Inasmuch as the pretrial record in this case is unusually voluminous, the court below was faced with a gigantic task in measuring the plaintiff's contentions of the existence of genuine issues against the pretrial affidavits, depositions and other documentary evidence. This task was fulfilled by that court with painstaking detail and scrupulous documentation in weighing each contention of the plaintiff against the whole record. The lower court's diligence, as well as that of all counsel both when in the lower court and in presenting this appeal, have enabled us to be guided through the vast record in order to fulfill our appellate function.
The plaintiff had received an advance galley proof of Harper's Magazine article from an unknown source on October 14, 1972 and two days later he notified the magazine's officials of his intention to sue for libel. On October 27, the plaintiff sent a "Notice of Libelous Publication" to Harper's Magazine, complaining of 24 allegedly libelous passages in the article. The 24 passages were incorporated in the complaint filed in the lower court on December 13, 1972. On October 11, 1974, the plaintiff filed an amended complaint again incorporating the 24 passages but adding that "the defendants inferred in said article that plaintiff was a member of the 'Mafia' or had dealings and/or connections with the 'Mafia' . . ." The lower court found that "(t)hese passages plus additional statements complained of at Faddell's deposition comprise the bases for this lawsuit."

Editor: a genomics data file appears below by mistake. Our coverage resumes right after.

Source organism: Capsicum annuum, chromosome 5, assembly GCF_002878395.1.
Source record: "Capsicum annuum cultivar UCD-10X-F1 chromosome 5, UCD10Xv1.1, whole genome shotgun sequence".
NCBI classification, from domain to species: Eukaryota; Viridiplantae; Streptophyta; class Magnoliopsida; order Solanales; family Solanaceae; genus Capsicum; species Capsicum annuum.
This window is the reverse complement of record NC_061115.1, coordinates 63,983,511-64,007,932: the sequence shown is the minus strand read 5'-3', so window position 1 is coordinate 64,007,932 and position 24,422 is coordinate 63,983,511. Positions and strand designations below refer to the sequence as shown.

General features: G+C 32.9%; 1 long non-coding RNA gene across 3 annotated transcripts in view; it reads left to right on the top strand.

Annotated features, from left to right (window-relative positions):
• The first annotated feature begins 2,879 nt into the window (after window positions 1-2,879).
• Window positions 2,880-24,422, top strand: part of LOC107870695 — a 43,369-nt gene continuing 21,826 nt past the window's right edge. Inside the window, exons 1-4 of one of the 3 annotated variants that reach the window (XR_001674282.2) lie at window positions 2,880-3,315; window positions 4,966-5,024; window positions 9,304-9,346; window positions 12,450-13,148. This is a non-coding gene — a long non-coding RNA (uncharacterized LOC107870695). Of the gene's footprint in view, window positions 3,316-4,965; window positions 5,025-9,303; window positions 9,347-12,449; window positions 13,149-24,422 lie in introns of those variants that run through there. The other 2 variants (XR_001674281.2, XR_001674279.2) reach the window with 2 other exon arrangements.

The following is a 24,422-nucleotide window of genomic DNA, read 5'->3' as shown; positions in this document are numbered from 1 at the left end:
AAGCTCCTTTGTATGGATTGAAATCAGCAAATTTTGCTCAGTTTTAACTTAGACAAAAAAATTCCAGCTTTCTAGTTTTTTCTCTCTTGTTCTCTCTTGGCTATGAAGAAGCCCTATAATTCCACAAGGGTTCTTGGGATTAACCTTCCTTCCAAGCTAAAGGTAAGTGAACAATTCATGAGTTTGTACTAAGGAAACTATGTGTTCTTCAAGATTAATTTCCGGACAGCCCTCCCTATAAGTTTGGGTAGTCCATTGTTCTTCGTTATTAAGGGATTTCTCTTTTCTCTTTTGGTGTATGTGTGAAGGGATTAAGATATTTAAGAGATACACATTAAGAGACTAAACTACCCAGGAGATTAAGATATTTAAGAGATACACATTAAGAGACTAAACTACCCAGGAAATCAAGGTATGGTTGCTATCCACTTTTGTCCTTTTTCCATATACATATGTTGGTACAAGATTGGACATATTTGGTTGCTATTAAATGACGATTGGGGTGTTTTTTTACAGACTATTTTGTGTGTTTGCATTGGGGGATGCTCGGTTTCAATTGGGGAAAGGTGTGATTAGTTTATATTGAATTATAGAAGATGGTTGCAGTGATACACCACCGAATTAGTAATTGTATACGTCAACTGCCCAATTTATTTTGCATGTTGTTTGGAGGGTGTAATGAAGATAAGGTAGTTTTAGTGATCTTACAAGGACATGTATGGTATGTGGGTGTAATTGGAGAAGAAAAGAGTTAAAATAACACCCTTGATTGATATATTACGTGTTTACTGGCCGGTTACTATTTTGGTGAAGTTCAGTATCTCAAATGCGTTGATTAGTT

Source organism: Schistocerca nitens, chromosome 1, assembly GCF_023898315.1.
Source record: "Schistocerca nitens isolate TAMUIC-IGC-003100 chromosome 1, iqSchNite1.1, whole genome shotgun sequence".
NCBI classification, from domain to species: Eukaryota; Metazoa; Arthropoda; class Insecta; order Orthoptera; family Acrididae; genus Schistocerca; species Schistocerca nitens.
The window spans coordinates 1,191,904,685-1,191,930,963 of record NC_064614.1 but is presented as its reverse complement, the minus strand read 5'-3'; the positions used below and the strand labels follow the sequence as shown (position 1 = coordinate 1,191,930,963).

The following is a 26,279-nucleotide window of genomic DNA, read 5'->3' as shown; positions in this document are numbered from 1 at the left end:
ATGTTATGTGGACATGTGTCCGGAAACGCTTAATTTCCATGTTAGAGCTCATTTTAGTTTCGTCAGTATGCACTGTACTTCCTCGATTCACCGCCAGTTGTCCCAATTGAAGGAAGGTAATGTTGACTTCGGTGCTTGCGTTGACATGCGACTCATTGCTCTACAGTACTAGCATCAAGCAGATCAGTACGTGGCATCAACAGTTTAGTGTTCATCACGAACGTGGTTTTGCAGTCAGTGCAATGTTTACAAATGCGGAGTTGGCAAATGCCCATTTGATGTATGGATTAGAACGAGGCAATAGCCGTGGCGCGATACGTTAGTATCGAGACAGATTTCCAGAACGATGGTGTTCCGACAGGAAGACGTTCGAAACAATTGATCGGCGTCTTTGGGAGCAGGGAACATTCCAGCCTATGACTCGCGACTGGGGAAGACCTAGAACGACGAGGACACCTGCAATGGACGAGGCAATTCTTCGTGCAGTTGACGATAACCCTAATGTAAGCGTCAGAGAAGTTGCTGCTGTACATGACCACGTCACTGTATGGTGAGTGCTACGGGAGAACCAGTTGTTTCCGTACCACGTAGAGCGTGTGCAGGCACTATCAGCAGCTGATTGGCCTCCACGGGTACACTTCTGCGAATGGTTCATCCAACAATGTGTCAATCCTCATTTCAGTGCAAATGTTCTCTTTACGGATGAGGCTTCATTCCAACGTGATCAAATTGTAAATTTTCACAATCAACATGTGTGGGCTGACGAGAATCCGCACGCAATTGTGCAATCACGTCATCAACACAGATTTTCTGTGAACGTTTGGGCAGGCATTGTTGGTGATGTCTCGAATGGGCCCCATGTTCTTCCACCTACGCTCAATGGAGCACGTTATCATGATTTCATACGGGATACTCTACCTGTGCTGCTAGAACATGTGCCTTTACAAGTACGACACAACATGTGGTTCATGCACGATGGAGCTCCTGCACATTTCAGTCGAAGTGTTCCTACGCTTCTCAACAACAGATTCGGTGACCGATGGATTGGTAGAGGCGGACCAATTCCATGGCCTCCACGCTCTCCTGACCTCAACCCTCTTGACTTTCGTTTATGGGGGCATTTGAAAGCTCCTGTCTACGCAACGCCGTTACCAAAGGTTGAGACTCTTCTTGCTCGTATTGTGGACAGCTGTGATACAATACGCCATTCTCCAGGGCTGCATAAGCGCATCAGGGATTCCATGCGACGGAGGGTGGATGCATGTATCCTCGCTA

The defendants all joined in two motions for summary judgment, each supported by a memorandum, the lengthier one being 116 pages long and referring to the pretrial documentation relating to the 24 original charges and to 21 additional statements referred to in the plaintiff's deposition. Supporting the defendant's motions for summary judgment were seven volumes of material containing documentary sources for each disputed statement. Volumes I through III consist of 33 sets of the author Crile's handwritten interview notes covering 1128 pages. Volume IV consists of 17 transcripts covering 418 pages of tape recorded interviews. Volume V contains 285 pages of copies of Internal Revenue documents which were given to Crile. Volume VI contains 261 pages and Volume VII 80 pages of miscellaneous documents obtained by Crile or reviewed by him during the course of preparing the disputed article. Source material was provided for all 69 persons interviewed by Crile, either in the seven volumes filed with the summary judgment motions or in the depositions of 23 witnesses covering 5,671 pages. Crile was questioned for eight days and the transcript of his deposition covers 1,443 pages. He also responded to 341 interrogatories.